A half century of living has provided snippets of love along the way. You know, those heart-pounding, passionate, warm feelings of connections that can truly only be shared with another person. Fifty years has taught me that there are different loves that come into our life for different reasons and at different times.
My first decade was dedicated to learning about family love, or in my case, manipulative love. It was the beginning of love scars-parents who fought constantly and used their children in the war of words and deeds. They divorced and then pretended to love their children. My mother died, I am convinced, of a broken heart. My first love lesson between a man and a woman. I had just turned 11-years old. The scars continue to haunt.
The second decade of living presented in snippets of love. Love vignettes motivated by raging hormones and teenage insecurities. Two contributions, that when combined, prove to be lethal for teenage girls. I made stupid decisions in the name of "love" during a decade punctuated by free love, birth control, and drugs. I experienced my first boyfriend, first kiss, first sex, first pregnancy, first abortion, all in the name of love and all before age 20. This historic time was meant to liberate women. For me, it enslaved me to the notion that if one shares wholeheartedly, then of course, one will be rewarded with ever-lasting love. The notion lies. It takes so much more than one-sided giving and limited experience.
Enter the third decade in revolving and evolving love experience. This the fairytale decade. I met my knight in shining armor in my last year of college. He was THE one who swept me off my feet. Tall, dark and handsome. Nice family, stable, slightly older, dependable, responsible, respectful. He possessed a great gene pool. He taught me how to live with another person. He taught me financial responsibility. We danced a bit, but only because everyone else was dancing. Not dancing with passion, dancing to follow. He was everything my family wanted in a guy. It took me almost another decade to figure out that true love really needs to be about YOUR own needs, not what others think it should be for you. By that time, I had become the trophy wife, with the perfect house, two perfect and beautiful little girls two dogs and a cat. I was running a household, maintaining a part-time consulting job, and taking care of everyone else but me. The flame of love died slowly. It withered as the daily grind slowly sucked the life out of passion. Looking back, there had never been a deep-rooted passion-only an amazing facade of a Norman Rockwell family painting.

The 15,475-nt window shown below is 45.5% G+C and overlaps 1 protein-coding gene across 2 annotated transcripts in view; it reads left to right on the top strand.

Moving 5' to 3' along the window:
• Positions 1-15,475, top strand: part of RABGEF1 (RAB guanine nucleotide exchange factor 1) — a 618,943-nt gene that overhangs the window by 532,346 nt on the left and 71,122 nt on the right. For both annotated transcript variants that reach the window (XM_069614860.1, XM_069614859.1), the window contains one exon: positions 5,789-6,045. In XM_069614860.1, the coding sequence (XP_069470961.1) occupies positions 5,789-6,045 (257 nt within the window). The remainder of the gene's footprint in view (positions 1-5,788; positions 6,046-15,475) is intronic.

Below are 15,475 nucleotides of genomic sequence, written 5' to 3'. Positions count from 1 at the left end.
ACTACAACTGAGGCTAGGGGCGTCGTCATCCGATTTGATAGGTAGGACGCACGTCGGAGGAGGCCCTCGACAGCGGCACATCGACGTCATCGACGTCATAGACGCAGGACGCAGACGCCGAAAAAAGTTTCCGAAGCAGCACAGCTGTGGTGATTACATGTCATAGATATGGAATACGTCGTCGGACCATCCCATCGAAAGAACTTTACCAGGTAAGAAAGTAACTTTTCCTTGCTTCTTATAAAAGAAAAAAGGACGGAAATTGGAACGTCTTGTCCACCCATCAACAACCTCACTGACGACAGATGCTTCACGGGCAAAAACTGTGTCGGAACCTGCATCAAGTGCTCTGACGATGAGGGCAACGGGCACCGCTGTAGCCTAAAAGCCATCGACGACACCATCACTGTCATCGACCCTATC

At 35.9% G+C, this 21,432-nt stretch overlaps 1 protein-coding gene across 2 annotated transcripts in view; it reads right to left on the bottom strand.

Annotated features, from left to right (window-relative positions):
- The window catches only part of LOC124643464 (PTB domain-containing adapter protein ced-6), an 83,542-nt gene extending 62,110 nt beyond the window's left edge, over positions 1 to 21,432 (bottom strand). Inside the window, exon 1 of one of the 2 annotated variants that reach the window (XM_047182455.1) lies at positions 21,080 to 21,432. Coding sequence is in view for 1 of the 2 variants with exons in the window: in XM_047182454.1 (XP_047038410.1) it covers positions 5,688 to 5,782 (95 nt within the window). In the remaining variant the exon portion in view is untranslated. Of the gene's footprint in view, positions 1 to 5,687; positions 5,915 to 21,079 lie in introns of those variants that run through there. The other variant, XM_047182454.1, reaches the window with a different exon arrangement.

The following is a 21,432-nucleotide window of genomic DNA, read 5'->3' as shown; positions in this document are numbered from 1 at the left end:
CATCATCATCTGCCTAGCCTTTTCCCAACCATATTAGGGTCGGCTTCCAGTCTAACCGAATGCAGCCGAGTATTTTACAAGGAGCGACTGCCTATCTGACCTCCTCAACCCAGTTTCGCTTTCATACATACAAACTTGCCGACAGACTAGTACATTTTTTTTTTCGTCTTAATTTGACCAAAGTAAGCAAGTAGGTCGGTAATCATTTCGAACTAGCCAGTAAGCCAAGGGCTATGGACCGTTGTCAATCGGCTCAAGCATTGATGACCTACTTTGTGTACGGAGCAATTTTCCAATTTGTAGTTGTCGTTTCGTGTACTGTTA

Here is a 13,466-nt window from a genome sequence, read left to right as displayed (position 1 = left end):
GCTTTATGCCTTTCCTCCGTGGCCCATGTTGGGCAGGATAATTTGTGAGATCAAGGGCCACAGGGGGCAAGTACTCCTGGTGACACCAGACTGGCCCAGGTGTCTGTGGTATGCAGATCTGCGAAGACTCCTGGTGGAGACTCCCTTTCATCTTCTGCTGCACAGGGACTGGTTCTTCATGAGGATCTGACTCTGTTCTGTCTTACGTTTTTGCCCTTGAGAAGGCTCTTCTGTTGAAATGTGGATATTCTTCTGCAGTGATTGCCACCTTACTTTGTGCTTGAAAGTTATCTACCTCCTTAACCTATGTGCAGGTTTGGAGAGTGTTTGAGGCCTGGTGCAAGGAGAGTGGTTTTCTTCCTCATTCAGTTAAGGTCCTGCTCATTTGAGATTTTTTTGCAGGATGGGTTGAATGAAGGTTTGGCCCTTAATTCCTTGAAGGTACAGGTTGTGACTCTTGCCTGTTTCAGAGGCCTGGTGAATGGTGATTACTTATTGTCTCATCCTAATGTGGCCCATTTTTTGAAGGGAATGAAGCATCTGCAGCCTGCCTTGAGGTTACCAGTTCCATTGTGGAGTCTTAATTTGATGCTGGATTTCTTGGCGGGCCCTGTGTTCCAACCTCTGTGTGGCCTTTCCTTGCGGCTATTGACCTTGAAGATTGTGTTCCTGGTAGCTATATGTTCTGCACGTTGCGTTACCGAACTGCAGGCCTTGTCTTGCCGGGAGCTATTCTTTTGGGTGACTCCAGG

Snippets of true love started in glimmer in my fourth decade. A series of passionate, sex-based relationships taught me about the joy of sex (not from the book by the same name). I had my first ever organism. I learned to love my body. I also learned how to love a man's body. I learned that sometimes each day provides nothing more than a joyous phone call amidst the chaos of an average day crammed with activity. I learned the value of friends with no attachment. I learned that love can come in different forms: the beauty of a perfect sunset showing me God's love, the love of a friend helping you through tough times, the gut-wrenching love cycle in raising your children, the love of my country reflected in the sacrifices and victories of our soldiers. I learned to say "I love you!" out loud every time I needed to part from my beautiful daughters-by telephone, at the bedside, or with a hug at school.
I have come full circle at the half century mark. I loved a "boy" with a rich passion when I was 15-years old. I started a random online relationship with a significantly younger man that I now find is almost the perfect match for my experience, needs, and lifestyle. We are opposite in many ways, but he provides me the opportunity to reflect on all that I've learned about love. It's like getting a PhD in love-using and heeding all the life lessons in order to form a relationship that works. He needs to solve things and then rest (I now get that about men). He respects that I need to be able to give, but then I need to receive (I also now get those needs in women). I don't want to be in charge of everything (as taught in the feminist and post-feminist movements). I want to be able to share my gifts and receive the gifts of others-graciously.
My snippets of love are basic things. I need a hug every now and then. A passionate kiss in lovemaking is special. Holding hands during a baseball game. Snuggling on the couch in the dead of winter watching a football rivalry. Laughing out loud together. Solving issues for the family. Watching the girls grow and mature. Enjoying pancakes at IHOP for dinner. Being able to lay against his warmth when we have the time for occasional "sleepovers". Knowing that there is at least one person walking on the earth that I am able to share the deepest la
We all want to be loved. To know love. To give love. In the present, it feeds the soul. In the end, it remains our living legacy.